There are two areas of Paphos – the old town known as Ktima and the harbour area, Kato. To really get to know the town, you do need to spend some time in both.
This is an unusual place because, after 7pm, it is completely dead. It was incredibly hard to find a single bar or restaurant open after that time, and you are rather thrown back onto your hotel’s resources unless you take the 20-minute bus ride (only 1.5 euros) to the harbour.
The reason is that this is the commercial and cultural centre so that everything shuts and the people go home at the end of the day. From early morning it is busy with shoppers and workers, and there are lots of daytime activities as well as cafes and restaurants to choose from. One of the best areas is the Hammam District. Here you will find the Turkish Baths which are free to visit, and you can wander from the waiting area through the tepid and hot rooms and look at the underground heating pipes. Opposite is Paphos’s street market. Numerous lanes have been covered over and turned into strings of stalls selling everything from souvenirs to nuts, honey, linen, clothes, bags, shoes, fruit and vegetables.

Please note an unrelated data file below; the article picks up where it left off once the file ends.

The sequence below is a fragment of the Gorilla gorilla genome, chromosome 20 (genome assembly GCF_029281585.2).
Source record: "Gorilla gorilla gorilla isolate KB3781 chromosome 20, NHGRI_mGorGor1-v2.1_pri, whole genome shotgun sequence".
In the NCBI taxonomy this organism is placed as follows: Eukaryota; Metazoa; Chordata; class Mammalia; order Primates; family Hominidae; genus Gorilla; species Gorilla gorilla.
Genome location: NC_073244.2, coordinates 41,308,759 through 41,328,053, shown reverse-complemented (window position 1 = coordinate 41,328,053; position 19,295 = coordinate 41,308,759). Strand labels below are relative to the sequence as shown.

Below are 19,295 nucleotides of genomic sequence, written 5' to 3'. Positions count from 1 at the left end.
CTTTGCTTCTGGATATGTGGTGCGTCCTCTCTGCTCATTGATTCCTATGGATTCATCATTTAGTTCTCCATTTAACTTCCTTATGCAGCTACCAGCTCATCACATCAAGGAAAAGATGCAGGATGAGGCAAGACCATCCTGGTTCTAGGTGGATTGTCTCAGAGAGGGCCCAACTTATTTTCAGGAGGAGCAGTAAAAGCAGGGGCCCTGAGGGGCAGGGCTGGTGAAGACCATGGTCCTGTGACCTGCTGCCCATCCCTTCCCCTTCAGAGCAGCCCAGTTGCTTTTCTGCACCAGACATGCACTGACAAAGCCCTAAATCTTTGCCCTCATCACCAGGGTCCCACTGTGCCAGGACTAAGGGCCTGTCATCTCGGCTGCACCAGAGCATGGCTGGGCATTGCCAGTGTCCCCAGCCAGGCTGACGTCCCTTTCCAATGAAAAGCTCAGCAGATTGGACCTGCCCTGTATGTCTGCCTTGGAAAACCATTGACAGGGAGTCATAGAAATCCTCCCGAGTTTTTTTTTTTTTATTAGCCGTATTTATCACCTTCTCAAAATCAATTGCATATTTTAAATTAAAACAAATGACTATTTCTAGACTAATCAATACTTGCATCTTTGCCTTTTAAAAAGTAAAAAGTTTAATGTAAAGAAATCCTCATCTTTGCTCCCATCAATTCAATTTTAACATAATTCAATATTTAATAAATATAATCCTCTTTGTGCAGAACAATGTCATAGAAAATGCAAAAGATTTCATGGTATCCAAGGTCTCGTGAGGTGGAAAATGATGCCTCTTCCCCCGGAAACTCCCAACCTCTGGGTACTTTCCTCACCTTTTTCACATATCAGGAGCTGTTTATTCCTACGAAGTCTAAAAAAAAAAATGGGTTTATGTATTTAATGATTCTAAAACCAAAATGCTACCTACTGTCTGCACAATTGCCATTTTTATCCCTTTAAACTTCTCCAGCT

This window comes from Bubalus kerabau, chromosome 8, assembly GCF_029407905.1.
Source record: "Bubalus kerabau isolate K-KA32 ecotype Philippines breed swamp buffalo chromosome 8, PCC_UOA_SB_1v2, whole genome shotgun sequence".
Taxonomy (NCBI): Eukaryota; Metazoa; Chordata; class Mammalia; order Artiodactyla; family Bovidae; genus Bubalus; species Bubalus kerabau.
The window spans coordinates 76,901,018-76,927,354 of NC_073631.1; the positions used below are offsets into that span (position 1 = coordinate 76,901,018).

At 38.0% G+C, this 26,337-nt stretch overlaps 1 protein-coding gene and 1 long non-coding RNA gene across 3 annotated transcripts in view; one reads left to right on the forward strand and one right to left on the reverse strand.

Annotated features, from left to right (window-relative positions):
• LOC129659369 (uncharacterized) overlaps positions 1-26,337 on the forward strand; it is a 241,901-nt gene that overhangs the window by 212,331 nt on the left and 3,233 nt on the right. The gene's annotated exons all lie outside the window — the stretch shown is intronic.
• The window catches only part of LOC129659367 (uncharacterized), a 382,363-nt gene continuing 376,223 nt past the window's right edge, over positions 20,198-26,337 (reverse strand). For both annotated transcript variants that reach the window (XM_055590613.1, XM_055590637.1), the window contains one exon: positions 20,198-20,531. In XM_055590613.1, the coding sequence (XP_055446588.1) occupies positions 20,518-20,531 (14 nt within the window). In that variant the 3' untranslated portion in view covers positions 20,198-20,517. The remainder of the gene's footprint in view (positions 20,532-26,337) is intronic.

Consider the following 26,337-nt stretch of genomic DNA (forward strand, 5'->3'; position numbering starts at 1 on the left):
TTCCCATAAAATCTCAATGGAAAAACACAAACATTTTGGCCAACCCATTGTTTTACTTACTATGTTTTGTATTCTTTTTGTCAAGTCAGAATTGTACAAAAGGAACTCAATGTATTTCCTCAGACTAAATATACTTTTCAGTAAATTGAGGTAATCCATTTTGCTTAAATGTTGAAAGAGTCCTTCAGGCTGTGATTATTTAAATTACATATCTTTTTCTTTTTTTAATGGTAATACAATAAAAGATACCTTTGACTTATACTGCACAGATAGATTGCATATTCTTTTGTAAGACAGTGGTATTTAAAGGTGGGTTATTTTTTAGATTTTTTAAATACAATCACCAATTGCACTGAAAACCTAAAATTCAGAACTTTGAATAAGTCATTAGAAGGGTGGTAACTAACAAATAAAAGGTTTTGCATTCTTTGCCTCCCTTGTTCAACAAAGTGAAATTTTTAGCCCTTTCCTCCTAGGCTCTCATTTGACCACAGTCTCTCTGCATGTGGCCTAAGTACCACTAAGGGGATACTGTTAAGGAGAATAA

Along the edges of the market are restaurants. They have a surprisingly wide variety of dishes on offer such as rabbit or beef stifado, moussaka, meze (10 dishes including tzatsiki, hot pitta bread, kebabs, olives and tahini), omelettes, grilled fish, octopus and baklava, ice cream or crepes filled with chocolate sauce. Every café also offers wonderful Cypriot coffee (sweet or medium sweet), and both hot and iced teas and coffees (including Nescafe if you aren’t careful).
The museums on offer contain icons, archaeological finds or local history. We went to the municipal art gallery set in central gardens to see two rooms of local artwork. One place worth visiting is the Tomb of the Kings which was a rather hot 30-minute walk away (but there are buses and taxis) and you can wander around deep pits and dug-out areas to see where the top administrators were buried.
Anyone visiting Paphos must come to the harbour area to spend a few hours amongst the wonderfully preserved Roman mosaics. Both indoors and outside, you can stand and marvel at the skills involved in telling stories by way of these intricate and colourful mosaic pictures.
Just outside the gates, you can visit a small fortress that still has some prison cells to look at, or wander along the harbour and sample the drinks and food available from lots of competing restaurants. Highly recommended is frozen yoghurt as you can add your own toppings such as biscuits, chocolate, preserved cherries or chopped fruit to make a delicious alternative to ice cream.
The harbour is where most tourists spend their time. There are shops, cafes and lots of water activities such as paragliding, water skiing and cruises. There is a rich ex-pat society in Paphos and one thing the wives do regularly is put on craft exhibitions in a hall near the fortress.
Further afield, you can play golf on a number of courses in the area.